Close to Home: For wineries, a carbon tax is pro-business
Drought, heat extremes, wildfires, power outages, smoke — in the past four years these have become part of our normal experience in the Napa Valley and in all winegrowing regions in the western United States.
As we look to the future of our multigenerational, agriculturally based winegrowing businesses, we recognize climate change as the existential threat to our current and continued success. We implore our government to adopt a carbon fee and dividend policy similar to the bipartisan Energy Innovation and Carbon Dividend Act, which gained 85 co-sponsors in the last Congress.
We are farmers first. We are, thus, deeply attuned to our natural environment, and we are exceptional stewards of our land. From organic farming practices, carbon sequestration and solar power to significant investments that decrease our water usage and carbon footprints, we are passionate about doing our part to promote a healthy environment and climate.
Rep. Mike Thompson, who is leading efforts to expand the use of renewable energy through federal tax incentives that promote clean energy technologies, says “it is important to continue to work together to lessen our carbon footprint, dramatically reducing greenhouse gas emissions.”
Beyond what we do locally, we are actively engaged with the Porto Protocol and are among the 115 wineries and wine organizations from across the country that have signed the wine industry’s climate declaration. In addition, Spottswoode Estate Vineyard & Winery was among the first six applicant members of International Wineries for Climate Action. This organization is dedicated to actively reducing carbon emissions in the wine industry and also signed the climate declaration.
Why are we so passionate about these issues? Because our businesses’ survival literally relies on a healthy natural environment and a relatively stable climate.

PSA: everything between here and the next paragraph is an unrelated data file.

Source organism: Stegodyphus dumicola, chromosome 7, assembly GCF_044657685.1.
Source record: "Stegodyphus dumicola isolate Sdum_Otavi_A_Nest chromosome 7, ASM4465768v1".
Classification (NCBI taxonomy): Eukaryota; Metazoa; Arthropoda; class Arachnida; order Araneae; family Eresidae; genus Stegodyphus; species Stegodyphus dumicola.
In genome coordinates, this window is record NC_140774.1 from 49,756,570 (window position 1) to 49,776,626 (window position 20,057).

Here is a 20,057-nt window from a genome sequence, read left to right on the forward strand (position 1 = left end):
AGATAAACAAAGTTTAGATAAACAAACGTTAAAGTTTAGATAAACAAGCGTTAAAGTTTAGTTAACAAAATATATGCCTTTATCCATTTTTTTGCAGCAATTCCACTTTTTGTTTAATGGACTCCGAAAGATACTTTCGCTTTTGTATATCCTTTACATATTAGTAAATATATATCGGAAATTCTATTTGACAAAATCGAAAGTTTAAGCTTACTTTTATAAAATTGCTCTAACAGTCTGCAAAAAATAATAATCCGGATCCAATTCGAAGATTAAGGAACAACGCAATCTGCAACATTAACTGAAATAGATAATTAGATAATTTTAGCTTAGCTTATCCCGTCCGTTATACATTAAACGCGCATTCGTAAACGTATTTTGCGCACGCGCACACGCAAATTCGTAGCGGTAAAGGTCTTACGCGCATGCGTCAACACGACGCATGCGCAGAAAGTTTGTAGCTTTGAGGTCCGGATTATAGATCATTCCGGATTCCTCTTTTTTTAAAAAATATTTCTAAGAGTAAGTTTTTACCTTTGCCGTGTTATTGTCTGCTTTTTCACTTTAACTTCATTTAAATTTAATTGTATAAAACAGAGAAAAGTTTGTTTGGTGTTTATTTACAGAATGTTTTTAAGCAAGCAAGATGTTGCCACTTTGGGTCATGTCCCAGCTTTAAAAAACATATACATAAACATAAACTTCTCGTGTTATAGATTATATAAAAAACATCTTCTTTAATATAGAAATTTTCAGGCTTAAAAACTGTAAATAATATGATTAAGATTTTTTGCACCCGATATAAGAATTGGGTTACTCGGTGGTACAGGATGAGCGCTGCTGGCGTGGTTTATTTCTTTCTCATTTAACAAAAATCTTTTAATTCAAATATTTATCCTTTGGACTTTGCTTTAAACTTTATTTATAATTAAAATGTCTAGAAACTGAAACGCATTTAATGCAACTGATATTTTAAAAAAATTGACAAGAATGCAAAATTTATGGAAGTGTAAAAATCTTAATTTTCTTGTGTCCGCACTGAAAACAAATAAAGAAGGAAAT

Putting a price on carbon is a pro-business approach to curbing carbon emissions, and such a policy is the most effective step in bringing about immediate change. We all respond to economic incentives — as articulated by Laura Tyson, a professor at UC Berkeley’s Haas School of Business, during an environmental summit hosted by Morgan Stanley this spring. “Government has to be responsible for setting incentives for the private sector to invest in safeguarding our public good,” Tyson said. She cited broader global adoption of a tax on carbon emissions as perhaps the most effective mechanism to curb climate change.
With the Biden administration rejoining the Paris accord and prioritizing climate change as the existential threat that it is, now is the time to act. Action such as that envisioned in the Energy Innovation and Carbon Dividend Act offers an amazing opportunity to immediately decrease our carbon emissions by taxing those emissions and distributing the revenue in monthly checks to all Americans.
It is effective; it is good for the physical and economic health of all Americans; it is good for the economy via job creation; it is bipartisan; and it is revenue neutral. It also allows us to send a message to the world that the United States is back. It demonstrates that we accept responsibility for our significant contributions to the carbon emissions that continue to cause climate change. We can once again lead by setting the best possible example.
We have said that climate action is pro-business. Please understand that the status quo is anti-business. All of us are dependent on a healthy natural environment. Being in agriculture, we feel this daily, personally and directly. A bill similar to the Energy Innovation and Carbon Dividend Act would unleash economic powers equal to the existential challenges of climate change. This is in keeping with capitalism, on which our country’s economy thrives and thus demands and deserves our most fervent support.
Robin Lail is the founder of Lail Vineyards in Rutherford. Beth Novak Milliken is president and CEO of Spottswoode Estate Vineyard & Winery in St. Helena.
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